For Isa, the dark stone column was an anchor against the storms that raged all around. A piece of solid footing in a place of wind and uncertainty. Some days she resented it.

On a clear day, Isa could see for miles along the bridge. On this day she saw a black speck moving steadily towards her. She sighed deeply and set the water to boil.

**********

[This interaction plays with the idea of fate. The mysterious stranger is afraid, driven by their sense that their mission is to travel the world and accomplish seemingly minor tasks (shooing a butterfly off it’s course, picking up a marble from a busy road – and thus prevent it’s pre-ordained outcome ala chaos theory).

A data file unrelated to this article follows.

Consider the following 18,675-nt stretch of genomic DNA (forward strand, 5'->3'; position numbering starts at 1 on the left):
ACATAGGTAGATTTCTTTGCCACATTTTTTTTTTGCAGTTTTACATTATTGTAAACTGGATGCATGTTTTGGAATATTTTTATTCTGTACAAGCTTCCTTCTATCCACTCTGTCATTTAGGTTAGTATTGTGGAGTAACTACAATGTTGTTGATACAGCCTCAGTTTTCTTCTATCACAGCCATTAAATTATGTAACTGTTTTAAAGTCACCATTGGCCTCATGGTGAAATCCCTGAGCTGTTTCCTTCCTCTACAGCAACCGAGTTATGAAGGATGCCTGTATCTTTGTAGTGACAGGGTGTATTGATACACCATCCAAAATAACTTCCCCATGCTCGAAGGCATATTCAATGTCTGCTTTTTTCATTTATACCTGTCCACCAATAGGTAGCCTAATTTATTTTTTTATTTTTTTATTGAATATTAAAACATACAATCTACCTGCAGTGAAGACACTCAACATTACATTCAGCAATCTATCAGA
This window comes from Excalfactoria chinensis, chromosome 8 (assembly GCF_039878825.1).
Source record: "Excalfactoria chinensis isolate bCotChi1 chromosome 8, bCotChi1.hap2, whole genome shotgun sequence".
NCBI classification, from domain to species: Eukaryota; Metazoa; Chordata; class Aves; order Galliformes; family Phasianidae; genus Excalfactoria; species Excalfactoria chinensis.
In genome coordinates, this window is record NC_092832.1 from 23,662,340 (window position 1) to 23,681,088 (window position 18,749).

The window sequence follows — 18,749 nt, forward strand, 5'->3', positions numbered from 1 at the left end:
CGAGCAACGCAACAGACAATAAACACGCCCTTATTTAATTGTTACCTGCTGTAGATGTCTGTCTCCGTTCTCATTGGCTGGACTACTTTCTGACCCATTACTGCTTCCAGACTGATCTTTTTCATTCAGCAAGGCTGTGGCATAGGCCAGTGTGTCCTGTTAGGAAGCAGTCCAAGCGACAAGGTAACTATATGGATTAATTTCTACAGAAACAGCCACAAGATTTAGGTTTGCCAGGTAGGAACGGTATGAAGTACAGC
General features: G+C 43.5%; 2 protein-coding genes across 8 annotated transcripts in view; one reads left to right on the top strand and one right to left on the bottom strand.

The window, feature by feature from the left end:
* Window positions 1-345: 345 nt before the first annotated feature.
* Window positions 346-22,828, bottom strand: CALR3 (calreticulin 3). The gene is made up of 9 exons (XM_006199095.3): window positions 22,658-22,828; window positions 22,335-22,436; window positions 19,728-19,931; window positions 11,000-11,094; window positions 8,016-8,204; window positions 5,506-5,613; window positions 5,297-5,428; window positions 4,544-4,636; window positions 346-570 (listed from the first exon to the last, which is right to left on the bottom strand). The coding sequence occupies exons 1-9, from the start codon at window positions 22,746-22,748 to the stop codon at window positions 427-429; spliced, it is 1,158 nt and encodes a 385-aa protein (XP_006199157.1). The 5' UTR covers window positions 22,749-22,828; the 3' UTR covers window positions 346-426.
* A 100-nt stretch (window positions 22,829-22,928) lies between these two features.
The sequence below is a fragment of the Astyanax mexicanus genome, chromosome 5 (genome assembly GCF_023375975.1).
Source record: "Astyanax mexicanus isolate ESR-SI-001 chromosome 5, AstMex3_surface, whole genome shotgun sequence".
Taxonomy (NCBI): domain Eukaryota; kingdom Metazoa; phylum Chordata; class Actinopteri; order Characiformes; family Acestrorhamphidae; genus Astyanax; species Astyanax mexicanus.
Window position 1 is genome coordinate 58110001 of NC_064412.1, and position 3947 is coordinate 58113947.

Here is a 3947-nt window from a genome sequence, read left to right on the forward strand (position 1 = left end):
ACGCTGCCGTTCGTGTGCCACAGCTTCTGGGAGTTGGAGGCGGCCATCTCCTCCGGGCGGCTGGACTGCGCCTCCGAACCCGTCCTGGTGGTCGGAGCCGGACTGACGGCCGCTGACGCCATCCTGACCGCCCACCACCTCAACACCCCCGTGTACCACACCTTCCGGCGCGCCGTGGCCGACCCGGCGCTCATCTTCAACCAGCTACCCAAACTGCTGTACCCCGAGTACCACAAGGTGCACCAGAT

Further, according to the stranger, only those extremely rare events that actually have determinist outcomes are revealed to them. Everything else is powered by free will and random chance. The strangers tasks are a function of that law of indeterminism that otherwise deterministic events create the conditions for an agent of free will (the mysterious stranger) to potentially intercede. The stranger does not know what outcome they are preventing, good to bad, their only mission is to hold back the forces of determinism.

The stranger may not be the best judge of their own true motivations.]

– This is all backstory, not story, I don’t have the story here worked out or how much of that I want to shoehorn into it.

– They travel down the bridge and accomplish something trivial (perhaps after great effort)?

**********